Christopher Whitfield is a unique and talented photographer. Inspired by the sun he likes to create dreamy and beautiful pictures in places that have slipped peoples minds. Combining the amazing colours of nature with portraits of people and his feelings he likes to creates very interesting scenarios.
KALTBLUT: You often include water in your photos, why is that?
Christopher:Portlandis a city with a river running through it. A lot of my photographs deal with retreating in order to create a moment between myself and my subject, and I think often times running away to the river banks has just presented itself as a natural way to achieve that. The areas of town that can’t be developed because of their closeness to the water have a really wonderful in-between feeling – it’s not the woods and it’s not the city – I think people just forget to go there.
KALTBLUT: Do you prefer sunny landscapes or darker ones?
Christopher: I only really know how to look at things in direct sunlight. There’s a kind of harshness to that light that sort of holds everything up to scrutiny that I really respond to. It’s more the sun than anything though – feeling it on your skin, smelling everything warmed by it and being able to see – it’s a really sensual experience that inspires me to be probably overly nostalgic and romantic, and I’ve always looked towards photographs to express that. I guess I’m kind of a summer photographer.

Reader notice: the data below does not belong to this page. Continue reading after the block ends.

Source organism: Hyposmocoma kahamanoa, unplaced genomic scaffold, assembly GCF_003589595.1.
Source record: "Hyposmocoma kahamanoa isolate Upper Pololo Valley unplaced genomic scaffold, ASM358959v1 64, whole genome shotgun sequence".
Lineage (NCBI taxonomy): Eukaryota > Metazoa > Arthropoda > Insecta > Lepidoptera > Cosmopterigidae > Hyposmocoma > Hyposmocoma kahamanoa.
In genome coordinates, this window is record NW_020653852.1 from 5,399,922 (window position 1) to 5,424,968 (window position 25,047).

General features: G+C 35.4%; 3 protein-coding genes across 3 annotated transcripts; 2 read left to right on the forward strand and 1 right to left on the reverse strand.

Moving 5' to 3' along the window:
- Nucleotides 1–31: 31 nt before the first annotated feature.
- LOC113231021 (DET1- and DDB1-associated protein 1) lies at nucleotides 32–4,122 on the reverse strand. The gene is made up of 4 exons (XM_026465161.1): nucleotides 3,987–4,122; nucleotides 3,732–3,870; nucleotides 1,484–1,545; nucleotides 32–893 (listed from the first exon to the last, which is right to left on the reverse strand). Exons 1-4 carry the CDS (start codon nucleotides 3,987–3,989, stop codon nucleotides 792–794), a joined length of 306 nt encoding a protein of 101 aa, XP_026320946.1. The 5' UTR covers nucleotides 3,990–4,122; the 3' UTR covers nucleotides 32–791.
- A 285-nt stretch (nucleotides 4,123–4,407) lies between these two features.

Christopher: I’m not a fashion photographer, but I’m aware of the connotations possessed by clothes, especially insofar as they can dictate the identity of my subjects to the viewer. I think by requiring my subjects to be naked it saves them from easy, blunt definitions, as well as requires a type of intimacy that I really like having with other people. Having the opportunity to experience that intimacy is one of the main reasons I take pictures.
KALTBLUT: Where do you seek inspiration?
Christopher: Potographs inspiration is an immediate thing. I really try to know the feeling of an emotional urge to take a picture, and leave it at that. I like that feeling. I try and create scenarios that allow me to feel a certain way and my photography kind of acts as the justification for something that in a lot of ways is completely inorganic
Interview by Emma E. K. Jones